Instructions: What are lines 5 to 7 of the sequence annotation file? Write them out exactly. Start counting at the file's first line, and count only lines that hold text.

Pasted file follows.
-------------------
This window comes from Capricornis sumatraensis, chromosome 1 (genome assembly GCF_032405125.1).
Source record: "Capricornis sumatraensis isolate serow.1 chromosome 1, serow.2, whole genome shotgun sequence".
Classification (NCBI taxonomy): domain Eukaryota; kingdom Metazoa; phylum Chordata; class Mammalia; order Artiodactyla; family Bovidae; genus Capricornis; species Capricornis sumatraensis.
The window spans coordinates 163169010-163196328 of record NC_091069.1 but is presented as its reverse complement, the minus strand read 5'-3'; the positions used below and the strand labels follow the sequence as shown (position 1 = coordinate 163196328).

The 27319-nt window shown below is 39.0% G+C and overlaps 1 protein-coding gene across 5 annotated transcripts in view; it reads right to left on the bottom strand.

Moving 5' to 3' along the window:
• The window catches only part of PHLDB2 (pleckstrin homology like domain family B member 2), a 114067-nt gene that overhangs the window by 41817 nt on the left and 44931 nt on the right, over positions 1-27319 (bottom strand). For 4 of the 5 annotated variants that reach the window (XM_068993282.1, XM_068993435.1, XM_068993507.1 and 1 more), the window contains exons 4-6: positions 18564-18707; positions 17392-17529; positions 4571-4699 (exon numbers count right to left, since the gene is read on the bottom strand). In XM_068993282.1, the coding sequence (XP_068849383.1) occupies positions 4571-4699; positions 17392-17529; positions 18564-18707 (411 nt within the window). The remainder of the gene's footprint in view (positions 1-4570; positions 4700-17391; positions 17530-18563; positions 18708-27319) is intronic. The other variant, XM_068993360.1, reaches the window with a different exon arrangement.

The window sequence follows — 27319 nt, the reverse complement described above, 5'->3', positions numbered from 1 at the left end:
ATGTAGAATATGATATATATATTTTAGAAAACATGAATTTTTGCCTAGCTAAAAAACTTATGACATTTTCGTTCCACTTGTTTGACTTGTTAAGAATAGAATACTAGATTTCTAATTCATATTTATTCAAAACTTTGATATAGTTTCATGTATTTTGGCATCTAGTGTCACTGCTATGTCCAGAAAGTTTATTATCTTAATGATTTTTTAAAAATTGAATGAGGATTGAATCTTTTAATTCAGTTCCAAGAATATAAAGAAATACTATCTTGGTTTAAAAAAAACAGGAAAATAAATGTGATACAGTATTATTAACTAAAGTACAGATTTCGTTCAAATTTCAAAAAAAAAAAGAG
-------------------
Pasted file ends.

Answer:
The 27319-nt window shown below is 39.0% G+C and overlaps 1 protein-coding gene across 5 annotated transcripts in view; it reads right to left on the bottom strand.

Moving 5' to 3' along the window:
• The window catches only part of PHLDB2 (pleckstrin homology like domain family B member 2), a 114067-nt gene that overhangs the window by 41817 nt on the left and 44931 nt on the right, over positions 1-27319 (bottom strand). For 4 of the 5 annotated variants that reach the window (XM_068993282.1, XM_068993435.1, XM_068993507.1 and 1 more), the window contains exons 4-6: positions 18564-18707; positions 17392-17529; positions 4571-4699 (exon numbers count right to left, since the gene is read on the bottom strand). In XM_068993282.1, the coding sequence (XP_068849383.1) occupies positions 4571-4699; positions 17392-17529; positions 18564-18707 (411 nt within the window). The remainder of the gene's footprint in view (positions 1-4570; positions 4700-17391; positions 17530-18563; positions 18708-27319) is intronic. The other variant, XM_068993360.1, reaches the window with a different exon arrangement.